Campaigns are easy. Slogans are hard.
When Rep. Eric Swalwell released the video announcing his candidacy for president, he tweeted out this message:
“I see you. I hear you. I’m for you. I AM you.”
If the California congressman’s goal was to inspire, it worked. He inspired instant mockery.
“Swalwell Steals Slogan From Christine ‘I Am Not a Witch’ O’Donnell” was the headline at the Washington Free Beacon, reminding readers that the phrase “I am you” was used by Republican Senate candidate Christine O’Donnell in her famous “I am not a witch, I’m you,” campaign ad in 2010. O’Donnell’s fiasco of a campaign, featuring her admission that she dabbled in witchcraft, handed a winnable GOP seat to a Democrat and is now an icon of political ineptitude.
“’I AM YOU’ is definitely the creepiest campaign slogan I have ever heard,” said prominent conservative commentator Ben Shapiro.
“It’s a reminder of how difficult it is to come up with a great slogan,” said Thomas W. Gruen, chair of the marketing department at the University of New Hampshire’s Peter T. Paul College of Business and Economics. “Writing great ad copy isn’t easy, and for politicians it’s even harder. All the words have been used. It’s difficult not to sound trite.”
As evidenced, he argues, by the less-than-stellar slogans, mottos and catch-phrases current being used in the 2020 Democratic presidential primary. According to marketing experts, campaign pros and political historians who spoke to InsideSources, the current crop of campaigns have some real clunkers, along with one big winner.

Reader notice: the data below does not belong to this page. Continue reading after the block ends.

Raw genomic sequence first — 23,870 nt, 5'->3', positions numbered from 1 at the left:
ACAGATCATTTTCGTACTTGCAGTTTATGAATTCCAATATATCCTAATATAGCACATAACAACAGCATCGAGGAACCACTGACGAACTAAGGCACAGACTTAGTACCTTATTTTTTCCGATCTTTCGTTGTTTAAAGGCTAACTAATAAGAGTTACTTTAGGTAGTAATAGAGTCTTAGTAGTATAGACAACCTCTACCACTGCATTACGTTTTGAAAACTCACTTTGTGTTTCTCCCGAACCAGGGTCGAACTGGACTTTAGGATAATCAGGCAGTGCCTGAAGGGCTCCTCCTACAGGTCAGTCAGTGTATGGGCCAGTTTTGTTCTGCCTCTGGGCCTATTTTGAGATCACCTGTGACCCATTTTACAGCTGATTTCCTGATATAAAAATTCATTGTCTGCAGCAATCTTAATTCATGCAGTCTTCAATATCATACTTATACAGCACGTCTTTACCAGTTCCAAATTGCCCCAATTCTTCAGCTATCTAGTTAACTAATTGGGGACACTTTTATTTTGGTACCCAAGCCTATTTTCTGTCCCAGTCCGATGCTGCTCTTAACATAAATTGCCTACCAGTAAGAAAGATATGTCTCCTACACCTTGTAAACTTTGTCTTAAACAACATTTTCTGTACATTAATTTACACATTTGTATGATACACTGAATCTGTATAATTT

“The best campaign slogans are either about the voters, the country or the future,” said veteran Democratic campaign strategist Bob Shrum. He should know. Before becoming the director of the USC Dornsife College’s Unruh Institute of Politics, he worked on eight presidential campaigns. “Look at the classics: New Deal, Square Deal, Great Society—they were all a pledge to the voters.”
On the other hand, Hillary Clinton’s “I’m With Her” was “not a great slogan,” Shrum told InsideSources.
Joel Payne, a senior political strategist at MWWPR and who worked on the Clinton 2016 campaign, reluctantly agreed. He also agreed with Shrum that one of the better campaign slogans of this cycle comes from Bernie Sanders:
“Not me. US.”
“Certainly meets my criteria,” said Shrum, while Payne sees is as “a not-so-veiled shot at Hillary, a course correction from a message about the candidate to one about the people.”
Professor Gruen was even more enthusiastic. “It’s definitely the best of the 2020 slogans I’ve seen. It’s succinct, to the point, and it’s got the great double entendre of ‘us’ and ‘U.S.’ Sanders connects to ‘we’ as a people and ‘we’ as a nation.”
“Plus,” Gruen adds, “it’s short enough to fit on a button or bumper sticker. That’s more important than some people realize.”
The other slogan that got general, if more muted, approval: Mayor Pete Buttigieg’s “It’s time for a new generation of American leadership.” “Hey, it worked for JFK,” Shrum said.
The rest of the field received largely mixed reviews. Professor Gruen likes how Sen. Kamala Harris’s “For The People” links back to her previous positions as a California District Attorney and Attorney General when she literally stood before judges and declared herself “for the people.” But Shrum noted that “it’s still a message about her.”